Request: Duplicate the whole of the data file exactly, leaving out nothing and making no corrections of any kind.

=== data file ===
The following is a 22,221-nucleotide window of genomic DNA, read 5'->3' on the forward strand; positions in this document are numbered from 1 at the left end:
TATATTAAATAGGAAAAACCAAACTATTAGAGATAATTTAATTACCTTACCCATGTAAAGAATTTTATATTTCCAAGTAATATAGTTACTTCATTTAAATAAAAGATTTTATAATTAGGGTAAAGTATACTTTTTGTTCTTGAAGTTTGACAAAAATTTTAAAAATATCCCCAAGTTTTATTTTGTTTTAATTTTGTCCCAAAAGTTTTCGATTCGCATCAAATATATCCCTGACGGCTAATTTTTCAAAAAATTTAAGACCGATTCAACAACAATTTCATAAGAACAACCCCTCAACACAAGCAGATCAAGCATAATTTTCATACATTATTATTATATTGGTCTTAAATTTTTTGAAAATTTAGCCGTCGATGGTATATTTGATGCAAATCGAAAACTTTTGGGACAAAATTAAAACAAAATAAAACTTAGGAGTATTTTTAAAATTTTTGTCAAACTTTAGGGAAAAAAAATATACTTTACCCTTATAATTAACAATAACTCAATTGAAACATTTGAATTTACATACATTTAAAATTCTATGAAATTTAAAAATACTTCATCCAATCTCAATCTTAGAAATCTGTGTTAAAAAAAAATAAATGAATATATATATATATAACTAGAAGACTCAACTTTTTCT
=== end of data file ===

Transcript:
The following is a 22,221-nucleotide window of genomic DNA, read 5'->3' on the forward strand; positions in this document are numbered from 1 at the left end:
TATATTAAATAGGAAAAACCAAACTATTAGAGATAATTTAATTACCTTACCCATGTAAAGAATTTTATATTTCCAAGTAATATAGTTACTTCATTTAAATAAAAGATTTTATAATTAGGGTAAAGTATACTTTTTGTTCTTGAAGTTTGACAAAAATTTTAAAAATATCCCCAAGTTTTATTTTGTTTTAATTTTGTCCCAAAAGTTTTCGATTCGCATCAAATATATCCCTGACGGCTAATTTTTCAAAAAATTTAAGACCGATTCAACAACAATTTCATAAGAACAACCCCTCAACACAAGCAGATCAAGCATAATTTTCATACATTATTATTATATTGGTCTTAAATTTTTTGAAAATTTAGCCGTCGATGGTATATTTGATGCAAATCGAAAACTTTTGGGACAAAATTAAAACAAAATAAAACTTAGGAGTATTTTTAAAATTTTTGTCAAACTTTAGGGAAAAAAAATATACTTTACCCTTATAATTAACAATAACTCAATTGAAACATTTGAATTTACATACATTTAAAATTCTATGAAATTTAAAAATACTTCATCCAATCTCAATCTTAGAAATCTGTGTTAAAAAAAAATAAATGAATATATATATATATAACTAGAAGACTCAACTTTTTCT